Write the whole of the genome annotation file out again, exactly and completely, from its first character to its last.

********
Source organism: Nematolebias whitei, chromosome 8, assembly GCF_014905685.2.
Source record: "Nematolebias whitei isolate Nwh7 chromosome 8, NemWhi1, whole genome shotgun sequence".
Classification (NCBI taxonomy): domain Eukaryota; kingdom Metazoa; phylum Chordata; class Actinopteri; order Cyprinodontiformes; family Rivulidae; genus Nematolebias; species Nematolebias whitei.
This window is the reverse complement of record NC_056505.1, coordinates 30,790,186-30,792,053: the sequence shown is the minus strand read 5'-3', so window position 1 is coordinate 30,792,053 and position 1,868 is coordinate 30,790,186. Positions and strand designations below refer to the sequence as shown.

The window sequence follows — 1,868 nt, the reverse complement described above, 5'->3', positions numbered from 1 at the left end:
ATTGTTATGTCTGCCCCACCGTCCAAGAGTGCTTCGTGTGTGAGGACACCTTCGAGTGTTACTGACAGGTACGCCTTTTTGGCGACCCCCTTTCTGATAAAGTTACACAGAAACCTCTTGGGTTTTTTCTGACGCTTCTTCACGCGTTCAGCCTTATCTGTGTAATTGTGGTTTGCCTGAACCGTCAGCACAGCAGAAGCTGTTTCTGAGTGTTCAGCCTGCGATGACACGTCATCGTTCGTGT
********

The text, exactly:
Source organism: Nematolebias whitei, chromosome 8, assembly GCF_014905685.2.
Source record: "Nematolebias whitei isolate Nwh7 chromosome 8, NemWhi1, whole genome shotgun sequence".
Classification (NCBI taxonomy): domain Eukaryota; kingdom Metazoa; phylum Chordata; class Actinopteri; order Cyprinodontiformes; family Rivulidae; genus Nematolebias; species Nematolebias whitei.
This window is the reverse complement of record NC_056505.1, coordinates 30,790,186-30,792,053: the sequence shown is the minus strand read 5'-3', so window position 1 is coordinate 30,792,053 and position 1,868 is coordinate 30,790,186. Positions and strand designations below refer to the sequence as shown.

The window sequence follows — 1,868 nt, the reverse complement described above, 5'->3', positions numbered from 1 at the left end:
ATTGTTATGTCTGCCCCACCGTCCAAGAGTGCTTCGTGTGTGAGGACACCTTCGAGTGTTACTGACAGGTACGCCTTTTTGGCGACCCCCTTTCTGATAAAGTTACACAGAAACCTCTTGGGTTTTTTCTGACGCTTCTTCACGCGTTCAGCCTTATCTGTGTAATTGTGGTTTGCCTGAACCGTCAGCACAGCAGAAGCTGTTTCTGAGTGTTCAGCCTGCGATGACACGTCATCGTTCGTGT